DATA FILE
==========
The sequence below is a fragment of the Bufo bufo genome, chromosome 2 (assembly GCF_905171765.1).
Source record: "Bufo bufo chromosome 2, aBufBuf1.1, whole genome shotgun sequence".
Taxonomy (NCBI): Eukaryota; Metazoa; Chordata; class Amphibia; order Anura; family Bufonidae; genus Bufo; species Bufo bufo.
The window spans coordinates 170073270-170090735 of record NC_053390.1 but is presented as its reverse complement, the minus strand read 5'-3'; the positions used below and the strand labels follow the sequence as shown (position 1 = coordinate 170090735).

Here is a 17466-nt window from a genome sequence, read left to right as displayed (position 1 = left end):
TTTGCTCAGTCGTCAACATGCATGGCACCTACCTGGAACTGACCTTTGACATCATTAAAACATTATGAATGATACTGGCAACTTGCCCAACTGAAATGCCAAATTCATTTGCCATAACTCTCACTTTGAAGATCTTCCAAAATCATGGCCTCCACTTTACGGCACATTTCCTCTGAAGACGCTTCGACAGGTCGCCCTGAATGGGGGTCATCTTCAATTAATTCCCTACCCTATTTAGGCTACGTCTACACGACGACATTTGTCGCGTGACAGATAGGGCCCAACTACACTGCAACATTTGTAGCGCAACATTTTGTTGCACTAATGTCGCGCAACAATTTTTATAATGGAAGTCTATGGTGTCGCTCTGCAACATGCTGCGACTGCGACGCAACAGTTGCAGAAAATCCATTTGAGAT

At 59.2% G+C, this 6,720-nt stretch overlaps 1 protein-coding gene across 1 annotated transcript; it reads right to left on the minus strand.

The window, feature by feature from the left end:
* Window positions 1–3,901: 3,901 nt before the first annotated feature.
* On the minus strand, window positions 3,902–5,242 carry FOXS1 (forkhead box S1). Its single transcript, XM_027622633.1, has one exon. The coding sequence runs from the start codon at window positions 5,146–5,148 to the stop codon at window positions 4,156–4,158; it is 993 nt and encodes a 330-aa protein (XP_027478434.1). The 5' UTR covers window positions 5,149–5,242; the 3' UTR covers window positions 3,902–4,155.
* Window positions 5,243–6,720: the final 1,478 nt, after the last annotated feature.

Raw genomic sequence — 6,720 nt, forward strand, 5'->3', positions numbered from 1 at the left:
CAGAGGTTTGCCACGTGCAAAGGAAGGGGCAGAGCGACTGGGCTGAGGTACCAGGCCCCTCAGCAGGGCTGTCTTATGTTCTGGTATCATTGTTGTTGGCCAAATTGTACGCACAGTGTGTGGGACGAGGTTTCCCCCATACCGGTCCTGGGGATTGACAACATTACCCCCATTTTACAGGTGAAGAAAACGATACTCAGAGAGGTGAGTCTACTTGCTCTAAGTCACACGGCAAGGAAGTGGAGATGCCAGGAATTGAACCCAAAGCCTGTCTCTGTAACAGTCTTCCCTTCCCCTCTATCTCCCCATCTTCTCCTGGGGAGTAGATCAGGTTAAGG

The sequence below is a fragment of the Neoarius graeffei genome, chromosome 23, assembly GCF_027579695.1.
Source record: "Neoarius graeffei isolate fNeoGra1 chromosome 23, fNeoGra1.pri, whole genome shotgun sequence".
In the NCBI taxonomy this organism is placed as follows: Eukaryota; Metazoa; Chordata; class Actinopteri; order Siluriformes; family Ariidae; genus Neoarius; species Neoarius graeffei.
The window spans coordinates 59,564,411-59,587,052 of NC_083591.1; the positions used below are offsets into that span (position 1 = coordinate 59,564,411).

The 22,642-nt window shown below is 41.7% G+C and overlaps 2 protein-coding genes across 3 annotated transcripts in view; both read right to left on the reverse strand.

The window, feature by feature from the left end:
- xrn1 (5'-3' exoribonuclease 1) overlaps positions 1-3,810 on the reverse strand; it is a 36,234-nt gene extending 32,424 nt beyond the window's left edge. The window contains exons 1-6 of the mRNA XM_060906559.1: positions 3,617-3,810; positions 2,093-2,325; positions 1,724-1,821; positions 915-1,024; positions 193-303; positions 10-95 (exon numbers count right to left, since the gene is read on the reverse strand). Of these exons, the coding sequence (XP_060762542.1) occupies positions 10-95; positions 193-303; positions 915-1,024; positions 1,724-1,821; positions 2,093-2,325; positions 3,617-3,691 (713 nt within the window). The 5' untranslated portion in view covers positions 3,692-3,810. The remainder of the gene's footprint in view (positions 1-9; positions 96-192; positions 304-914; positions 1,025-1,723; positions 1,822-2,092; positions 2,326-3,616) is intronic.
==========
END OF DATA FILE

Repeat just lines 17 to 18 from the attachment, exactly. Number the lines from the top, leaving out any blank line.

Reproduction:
The window spans coordinates 59,564,411-59,587,052 of NC_083591.1; the positions used below are offsets into that span (position 1 = coordinate 59,564,411).

The 22,642-nt window shown below is 41.7% G+C and overlaps 2 protein-coding genes across 3 annotated transcripts in view; both read right to left on the reverse strand.